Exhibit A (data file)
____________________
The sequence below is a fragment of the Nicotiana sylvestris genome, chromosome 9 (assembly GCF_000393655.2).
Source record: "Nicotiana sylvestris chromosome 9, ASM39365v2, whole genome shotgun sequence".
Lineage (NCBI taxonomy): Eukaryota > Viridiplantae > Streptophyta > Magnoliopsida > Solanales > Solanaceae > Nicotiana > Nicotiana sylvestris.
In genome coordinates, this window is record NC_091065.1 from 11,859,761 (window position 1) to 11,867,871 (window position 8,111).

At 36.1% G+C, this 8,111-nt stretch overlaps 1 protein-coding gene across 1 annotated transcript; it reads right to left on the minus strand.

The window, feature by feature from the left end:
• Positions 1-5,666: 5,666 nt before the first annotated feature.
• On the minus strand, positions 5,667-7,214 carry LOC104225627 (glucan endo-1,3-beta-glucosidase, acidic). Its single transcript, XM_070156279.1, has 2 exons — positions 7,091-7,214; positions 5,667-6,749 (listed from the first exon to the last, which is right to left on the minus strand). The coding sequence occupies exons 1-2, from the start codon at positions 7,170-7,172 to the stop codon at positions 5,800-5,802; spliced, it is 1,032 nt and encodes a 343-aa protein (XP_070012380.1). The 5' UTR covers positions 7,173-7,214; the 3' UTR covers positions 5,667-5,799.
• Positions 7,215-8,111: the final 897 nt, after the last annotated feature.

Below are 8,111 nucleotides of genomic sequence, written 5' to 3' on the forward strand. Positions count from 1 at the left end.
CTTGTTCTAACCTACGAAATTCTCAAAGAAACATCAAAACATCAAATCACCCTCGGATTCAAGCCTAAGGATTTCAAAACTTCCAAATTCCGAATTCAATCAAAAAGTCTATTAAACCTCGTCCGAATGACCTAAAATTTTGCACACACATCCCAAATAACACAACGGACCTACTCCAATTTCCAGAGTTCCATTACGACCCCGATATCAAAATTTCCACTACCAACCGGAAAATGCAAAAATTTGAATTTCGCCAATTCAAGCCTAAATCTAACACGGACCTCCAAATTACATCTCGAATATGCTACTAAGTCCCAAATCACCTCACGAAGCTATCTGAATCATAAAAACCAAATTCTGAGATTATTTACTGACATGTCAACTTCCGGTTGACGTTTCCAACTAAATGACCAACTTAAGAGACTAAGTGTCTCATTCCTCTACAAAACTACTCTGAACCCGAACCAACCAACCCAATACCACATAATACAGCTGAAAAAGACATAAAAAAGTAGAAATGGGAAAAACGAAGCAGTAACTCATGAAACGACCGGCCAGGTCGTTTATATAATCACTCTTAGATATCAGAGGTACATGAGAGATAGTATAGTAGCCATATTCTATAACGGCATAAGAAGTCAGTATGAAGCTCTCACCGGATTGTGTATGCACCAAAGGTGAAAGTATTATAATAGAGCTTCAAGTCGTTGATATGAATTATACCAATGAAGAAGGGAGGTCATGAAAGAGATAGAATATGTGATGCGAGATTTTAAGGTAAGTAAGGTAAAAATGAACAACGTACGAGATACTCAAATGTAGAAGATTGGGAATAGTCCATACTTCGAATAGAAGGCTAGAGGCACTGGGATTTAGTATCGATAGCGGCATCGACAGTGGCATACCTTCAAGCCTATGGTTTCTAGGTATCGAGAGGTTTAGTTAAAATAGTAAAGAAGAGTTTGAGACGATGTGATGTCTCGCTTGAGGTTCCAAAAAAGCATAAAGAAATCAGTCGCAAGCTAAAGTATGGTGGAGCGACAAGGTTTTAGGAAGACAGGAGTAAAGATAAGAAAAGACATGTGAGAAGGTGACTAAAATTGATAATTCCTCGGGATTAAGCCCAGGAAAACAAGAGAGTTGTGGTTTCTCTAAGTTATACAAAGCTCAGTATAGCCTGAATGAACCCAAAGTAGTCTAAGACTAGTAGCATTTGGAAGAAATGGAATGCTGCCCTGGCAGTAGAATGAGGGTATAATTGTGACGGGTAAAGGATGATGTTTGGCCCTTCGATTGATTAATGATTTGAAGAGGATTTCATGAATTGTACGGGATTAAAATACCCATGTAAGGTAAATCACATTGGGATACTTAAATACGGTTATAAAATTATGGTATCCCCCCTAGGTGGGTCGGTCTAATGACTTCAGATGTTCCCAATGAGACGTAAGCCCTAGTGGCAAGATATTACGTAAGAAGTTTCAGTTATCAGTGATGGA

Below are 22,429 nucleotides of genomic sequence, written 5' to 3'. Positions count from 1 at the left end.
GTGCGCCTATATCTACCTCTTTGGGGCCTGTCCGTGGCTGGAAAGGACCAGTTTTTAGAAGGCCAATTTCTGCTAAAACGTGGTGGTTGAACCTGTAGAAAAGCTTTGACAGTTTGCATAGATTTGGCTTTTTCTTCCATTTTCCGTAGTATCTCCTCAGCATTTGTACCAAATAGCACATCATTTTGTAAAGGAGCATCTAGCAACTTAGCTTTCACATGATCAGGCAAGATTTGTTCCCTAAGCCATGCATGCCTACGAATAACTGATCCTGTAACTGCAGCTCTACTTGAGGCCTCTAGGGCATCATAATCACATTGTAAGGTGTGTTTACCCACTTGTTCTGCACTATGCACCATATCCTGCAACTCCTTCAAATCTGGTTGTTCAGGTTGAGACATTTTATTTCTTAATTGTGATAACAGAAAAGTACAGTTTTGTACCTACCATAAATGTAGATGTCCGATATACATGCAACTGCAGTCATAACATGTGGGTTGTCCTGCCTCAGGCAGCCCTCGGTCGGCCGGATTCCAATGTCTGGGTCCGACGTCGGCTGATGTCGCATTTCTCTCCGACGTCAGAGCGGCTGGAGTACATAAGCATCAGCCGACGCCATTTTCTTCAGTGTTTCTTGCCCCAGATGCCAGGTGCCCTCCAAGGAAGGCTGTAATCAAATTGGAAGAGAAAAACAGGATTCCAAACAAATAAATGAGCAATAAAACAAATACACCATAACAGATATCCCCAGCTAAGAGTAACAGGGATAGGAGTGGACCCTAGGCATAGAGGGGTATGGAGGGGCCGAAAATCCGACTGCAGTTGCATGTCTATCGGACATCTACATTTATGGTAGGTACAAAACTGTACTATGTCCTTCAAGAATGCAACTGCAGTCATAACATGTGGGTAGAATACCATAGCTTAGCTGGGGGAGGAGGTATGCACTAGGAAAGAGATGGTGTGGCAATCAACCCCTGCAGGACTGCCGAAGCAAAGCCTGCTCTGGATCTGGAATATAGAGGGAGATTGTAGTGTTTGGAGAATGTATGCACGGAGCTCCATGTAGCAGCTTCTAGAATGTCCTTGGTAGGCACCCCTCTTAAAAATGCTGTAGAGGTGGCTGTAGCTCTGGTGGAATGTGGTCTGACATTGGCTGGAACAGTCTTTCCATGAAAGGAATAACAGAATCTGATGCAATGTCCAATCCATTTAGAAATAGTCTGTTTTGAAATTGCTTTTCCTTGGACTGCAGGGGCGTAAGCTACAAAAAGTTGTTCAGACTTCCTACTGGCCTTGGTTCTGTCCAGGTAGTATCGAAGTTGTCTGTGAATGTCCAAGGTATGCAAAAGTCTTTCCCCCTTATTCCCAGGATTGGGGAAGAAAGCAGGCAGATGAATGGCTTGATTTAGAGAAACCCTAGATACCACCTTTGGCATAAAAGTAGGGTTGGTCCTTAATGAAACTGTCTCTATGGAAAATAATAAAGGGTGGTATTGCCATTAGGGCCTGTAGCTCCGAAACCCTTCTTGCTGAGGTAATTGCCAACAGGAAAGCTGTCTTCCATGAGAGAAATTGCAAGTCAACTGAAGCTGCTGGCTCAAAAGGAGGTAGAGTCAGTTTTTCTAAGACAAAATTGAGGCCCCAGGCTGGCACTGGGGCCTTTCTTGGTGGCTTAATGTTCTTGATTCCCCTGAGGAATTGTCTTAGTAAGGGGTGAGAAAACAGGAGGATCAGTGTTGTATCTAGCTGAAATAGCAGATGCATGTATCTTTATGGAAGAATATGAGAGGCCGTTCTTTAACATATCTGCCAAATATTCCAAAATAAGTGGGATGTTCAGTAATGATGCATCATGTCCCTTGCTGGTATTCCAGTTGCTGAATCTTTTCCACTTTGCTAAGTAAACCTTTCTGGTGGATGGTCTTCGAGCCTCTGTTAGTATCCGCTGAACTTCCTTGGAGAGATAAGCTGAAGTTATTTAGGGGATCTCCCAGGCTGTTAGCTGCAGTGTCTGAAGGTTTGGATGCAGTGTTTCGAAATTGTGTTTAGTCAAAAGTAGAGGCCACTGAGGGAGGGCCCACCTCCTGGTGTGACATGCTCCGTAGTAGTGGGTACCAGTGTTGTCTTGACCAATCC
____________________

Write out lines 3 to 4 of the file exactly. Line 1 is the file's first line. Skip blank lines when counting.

Lineage (NCBI taxonomy): Eukaryota > Viridiplantae > Streptophyta > Magnoliopsida > Solanales > Solanaceae > Nicotiana > Nicotiana sylvestris.
In genome coordinates, this window is record NC_091065.1 from 11,859,761 (window position 1) to 11,867,871 (window position 8,111).